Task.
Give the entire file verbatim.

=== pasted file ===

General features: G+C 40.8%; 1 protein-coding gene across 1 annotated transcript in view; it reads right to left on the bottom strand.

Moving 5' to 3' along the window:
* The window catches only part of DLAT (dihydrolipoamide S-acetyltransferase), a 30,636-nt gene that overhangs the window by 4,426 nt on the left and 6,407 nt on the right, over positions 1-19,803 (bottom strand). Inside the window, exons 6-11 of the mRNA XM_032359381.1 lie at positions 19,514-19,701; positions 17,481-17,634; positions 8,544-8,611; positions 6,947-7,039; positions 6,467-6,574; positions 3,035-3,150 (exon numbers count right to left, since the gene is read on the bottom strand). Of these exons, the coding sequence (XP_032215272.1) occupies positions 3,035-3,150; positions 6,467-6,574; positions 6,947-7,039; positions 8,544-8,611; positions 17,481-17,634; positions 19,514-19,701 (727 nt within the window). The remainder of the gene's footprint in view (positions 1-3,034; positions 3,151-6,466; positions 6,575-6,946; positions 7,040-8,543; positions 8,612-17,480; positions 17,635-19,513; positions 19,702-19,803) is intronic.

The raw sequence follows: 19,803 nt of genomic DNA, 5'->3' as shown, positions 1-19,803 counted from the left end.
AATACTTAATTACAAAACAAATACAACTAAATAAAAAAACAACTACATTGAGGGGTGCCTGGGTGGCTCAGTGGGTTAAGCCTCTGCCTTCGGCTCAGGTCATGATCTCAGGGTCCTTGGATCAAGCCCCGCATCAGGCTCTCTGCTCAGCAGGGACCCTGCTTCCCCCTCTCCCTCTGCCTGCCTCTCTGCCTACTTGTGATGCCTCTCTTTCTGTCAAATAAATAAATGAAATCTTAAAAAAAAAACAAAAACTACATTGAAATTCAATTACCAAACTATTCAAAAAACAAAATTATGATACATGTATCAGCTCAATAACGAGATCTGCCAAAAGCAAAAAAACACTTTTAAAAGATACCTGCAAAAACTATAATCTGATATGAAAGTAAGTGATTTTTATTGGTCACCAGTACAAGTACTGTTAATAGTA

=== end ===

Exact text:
General features: G+C 40.8%; 1 protein-coding gene across 1 annotated transcript in view; it reads right to left on the bottom strand.

Moving 5' to 3' along the window:
* The window catches only part of DLAT (dihydrolipoamide S-acetyltransferase), a 30,636-nt gene that overhangs the window by 4,426 nt on the left and 6,407 nt on the right, over positions 1-19,803 (bottom strand). Inside the window, exons 6-11 of the mRNA XM_032359381.1 lie at positions 19,514-19,701; positions 17,481-17,634; positions 8,544-8,611; positions 6,947-7,039; positions 6,467-6,574; positions 3,035-3,150 (exon numbers count right to left, since the gene is read on the bottom strand). Of these exons, the coding sequence (XP_032215272.1) occupies positions 3,035-3,150; positions 6,467-6,574; positions 6,947-7,039; positions 8,544-8,611; positions 17,481-17,634; positions 19,514-19,701 (727 nt within the window). The remainder of the gene's footprint in view (positions 1-3,034; positions 3,151-6,466; positions 6,575-6,946; positions 7,040-8,543; positions 8,612-17,480; positions 17,635-19,513; positions 19,702-19,803) is intronic.

The raw sequence follows: 19,803 nt of genomic DNA, 5'->3' as shown, positions 1-19,803 counted from the left end.
AATACTTAATTACAAAACAAATACAACTAAATAAAAAAACAACTACATTGAGGGGTGCCTGGGTGGCTCAGTGGGTTAAGCCTCTGCCTTCGGCTCAGGTCATGATCTCAGGGTCCTTGGATCAAGCCCCGCATCAGGCTCTCTGCTCAGCAGGGACCCTGCTTCCCCCTCTCCCTCTGCCTGCCTCTCTGCCTACTTGTGATGCCTCTCTTTCTGTCAAATAAATAAATGAAATCTTAAAAAAAAAACAAAAACTACATTGAAATTCAATTACCAAACTATTCAAAAAACAAAATTATGATACATGTATCAGCTCAATAACGAGATCTGCCAAAAGCAAAAAAACACTTTTAAAAGATACCTGCAAAAACTATAATCTGATATGAAAGTAAGTGATTTTTATTGGTCACCAGTACAAGTACTGTTAATAGTA